In August, Shreveport was placed on an advisory due to a threat to public safety and health.
Now, there is another threat looming.
A water advisory issued by the US Army Corps of Engineers in the wake of a series of earthquakes has prompted the Shreveton-Bossier Shores neighborhood to close off its streets.
Shreveport is located in Louisiana’s second largest city, which is home to more than 100,000 residents and a metropolitan area larger than the state of Pennsylvania.
Shrevemont, a suburb of New Orleans, is the second largest in the state behind Baton Rouge.
While Shrevepont residents will not be forced to evacuate, they are still urged to remain vigilant.
“I’m just concerned about the potential for more earthquakes,” said Shrevepenhton resident Jennifer M. Lewis, who was not immediately available for comment.
“I’m concerned for my neighborhood and my family.
If we’re not vigilant, we’re going to be in trouble.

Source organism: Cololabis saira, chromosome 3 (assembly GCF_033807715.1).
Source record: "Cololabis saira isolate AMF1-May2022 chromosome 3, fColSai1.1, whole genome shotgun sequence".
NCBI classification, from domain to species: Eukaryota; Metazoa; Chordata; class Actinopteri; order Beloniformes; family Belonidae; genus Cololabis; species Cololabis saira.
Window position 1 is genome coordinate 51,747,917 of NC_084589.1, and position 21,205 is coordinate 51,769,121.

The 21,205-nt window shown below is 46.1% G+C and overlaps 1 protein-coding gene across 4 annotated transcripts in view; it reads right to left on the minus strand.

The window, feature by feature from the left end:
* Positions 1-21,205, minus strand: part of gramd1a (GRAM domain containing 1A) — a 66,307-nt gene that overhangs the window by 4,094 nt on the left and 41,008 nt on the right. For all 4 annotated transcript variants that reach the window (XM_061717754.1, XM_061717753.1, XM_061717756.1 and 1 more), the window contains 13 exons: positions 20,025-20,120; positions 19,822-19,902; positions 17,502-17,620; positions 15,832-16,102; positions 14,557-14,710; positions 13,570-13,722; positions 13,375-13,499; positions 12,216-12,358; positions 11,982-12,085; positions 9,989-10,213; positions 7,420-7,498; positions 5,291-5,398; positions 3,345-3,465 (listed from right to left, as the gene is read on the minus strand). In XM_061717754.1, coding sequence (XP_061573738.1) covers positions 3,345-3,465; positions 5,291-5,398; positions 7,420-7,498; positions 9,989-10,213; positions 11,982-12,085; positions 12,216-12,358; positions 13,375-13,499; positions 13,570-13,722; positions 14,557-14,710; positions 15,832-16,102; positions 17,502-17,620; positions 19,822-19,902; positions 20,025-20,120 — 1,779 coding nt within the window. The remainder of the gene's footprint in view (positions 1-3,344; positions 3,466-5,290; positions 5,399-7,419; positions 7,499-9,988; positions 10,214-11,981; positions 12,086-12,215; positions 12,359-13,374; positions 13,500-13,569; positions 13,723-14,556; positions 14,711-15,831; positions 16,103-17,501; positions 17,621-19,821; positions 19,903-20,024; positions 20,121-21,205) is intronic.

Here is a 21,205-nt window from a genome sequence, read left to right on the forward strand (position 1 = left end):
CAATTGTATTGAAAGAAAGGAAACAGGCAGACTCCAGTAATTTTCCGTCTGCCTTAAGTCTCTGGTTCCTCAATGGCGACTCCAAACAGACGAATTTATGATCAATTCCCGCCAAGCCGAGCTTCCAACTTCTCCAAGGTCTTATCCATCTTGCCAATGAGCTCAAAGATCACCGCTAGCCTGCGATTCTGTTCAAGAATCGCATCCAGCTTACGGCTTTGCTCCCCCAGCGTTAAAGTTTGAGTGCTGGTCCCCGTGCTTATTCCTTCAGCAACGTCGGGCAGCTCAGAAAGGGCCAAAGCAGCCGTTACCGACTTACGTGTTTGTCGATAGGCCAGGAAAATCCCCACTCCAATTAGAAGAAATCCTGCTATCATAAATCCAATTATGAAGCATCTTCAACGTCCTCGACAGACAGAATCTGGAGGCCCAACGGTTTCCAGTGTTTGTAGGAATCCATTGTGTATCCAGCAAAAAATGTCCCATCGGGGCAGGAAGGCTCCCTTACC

I know our community is doing everything they can.”
Shrevepons city council voted on Tuesday to enact a curfew from 8 p.m. to 5 a.m., as well as an eight-hour curfew for businesses and public transportation, to help prevent any additional damage.
The curfew will last until 1 a.d.
The city is also taking precautions by closing the road to the county’s main spillway at Shreve Springs Road, as well the riverfront for two weeks.
Shakers and booms will be heard and heard for several hours as residents try to keep the area safe.
“The community has been working hard and working with us and our city council,” Shreveapeake Mayor Steve Shiver said.
“The city council has been very supportive of our community efforts to keep Shreveps residents safe.”
Shiver said he is optimistic that the community will work with the city to stay safe, but cautioned residents to be extra vigilant.
Shiver and other city officials said they believe the water advisory was issued by a federal agency, not local government.
“This advisory is being issued by an official entity, not the Shakers,” Shiver told Breitbart News.
“We’re just a small community that has a lot of challenges in the city and we have a lot to worry about.
Our city council is the most influential voice in the entire county and we need to take care of our own needs.
I’m hopeful that we will be able to work with local governments to keep our neighborhoods safe.”
The Shreve County Emergency Management Agency is expected to begin issuing the Shiver County Water Advisory on Monday.